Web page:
On 8/16/16, Bo C wrote:
> On 8/15/16, Zahirah Alee wrote:
>> If students are afraid of making mistakes, it
>> basically means that they are afraid of learning something
>> new, will stick to rigid routines and would rather prefer
>> teacher to spoon-feed that 'answers'. Thus, their higher
>> order thinking skills, which have a direct correlation with
>> their problem solving and reasoning skills do not get
>> developed effectively.
> I've experienced this same issue when I was teaching in the
> don't want to be the one who messes up, or the one that's
trying too hard. Yet
> I believe that students do have the desire to soak up as much
knowledge as they
> can and to be active participants in the classroom. The hard
part is finding
> the way to bring that passion to the surface and developing a
culture of trust
> among all the students in your classroom.
> One method I used while I was teaching was treating the first
two weeks of
> school as a "getting to know each other" period. Instead of
teaching, I spent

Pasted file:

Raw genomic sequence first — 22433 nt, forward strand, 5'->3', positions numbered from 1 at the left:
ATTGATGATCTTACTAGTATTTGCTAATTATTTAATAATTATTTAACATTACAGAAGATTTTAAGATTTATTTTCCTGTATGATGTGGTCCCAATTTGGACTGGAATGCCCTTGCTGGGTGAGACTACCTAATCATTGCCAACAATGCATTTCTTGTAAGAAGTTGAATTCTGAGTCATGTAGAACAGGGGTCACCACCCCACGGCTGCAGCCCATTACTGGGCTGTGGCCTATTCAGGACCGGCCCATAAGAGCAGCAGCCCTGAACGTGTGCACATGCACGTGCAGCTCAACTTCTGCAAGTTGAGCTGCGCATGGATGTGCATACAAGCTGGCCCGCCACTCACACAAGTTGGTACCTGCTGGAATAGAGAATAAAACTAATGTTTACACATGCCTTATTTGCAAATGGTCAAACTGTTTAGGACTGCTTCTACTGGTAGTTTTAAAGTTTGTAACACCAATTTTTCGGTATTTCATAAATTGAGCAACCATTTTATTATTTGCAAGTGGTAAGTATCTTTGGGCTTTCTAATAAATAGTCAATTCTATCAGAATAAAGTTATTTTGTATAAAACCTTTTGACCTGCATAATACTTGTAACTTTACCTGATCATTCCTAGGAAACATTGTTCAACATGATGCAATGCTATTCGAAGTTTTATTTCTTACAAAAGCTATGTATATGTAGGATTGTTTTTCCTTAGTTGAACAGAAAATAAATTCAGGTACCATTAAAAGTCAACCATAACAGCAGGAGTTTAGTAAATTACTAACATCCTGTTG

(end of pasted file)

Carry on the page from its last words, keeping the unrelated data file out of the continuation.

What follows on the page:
> time talking to my students and fostering conversations about
why we all were
> there. Why is learning important? How will we all interact
with another in a
> respectful way?
> You can read more about my strategy in my blog post!
I agree with this, students need to realise that for the first
half of their course subject, it is all about making mistakes
and learning as much as possible from those mistakes.
A valuable tool I utilise in my classes is when a student makes
a mistake I highlight the mistake to the rest of my class as an
opportunity to learn from it instead of highlighting the
students performance which can lead to the student disengaging
from the lesson altogether.
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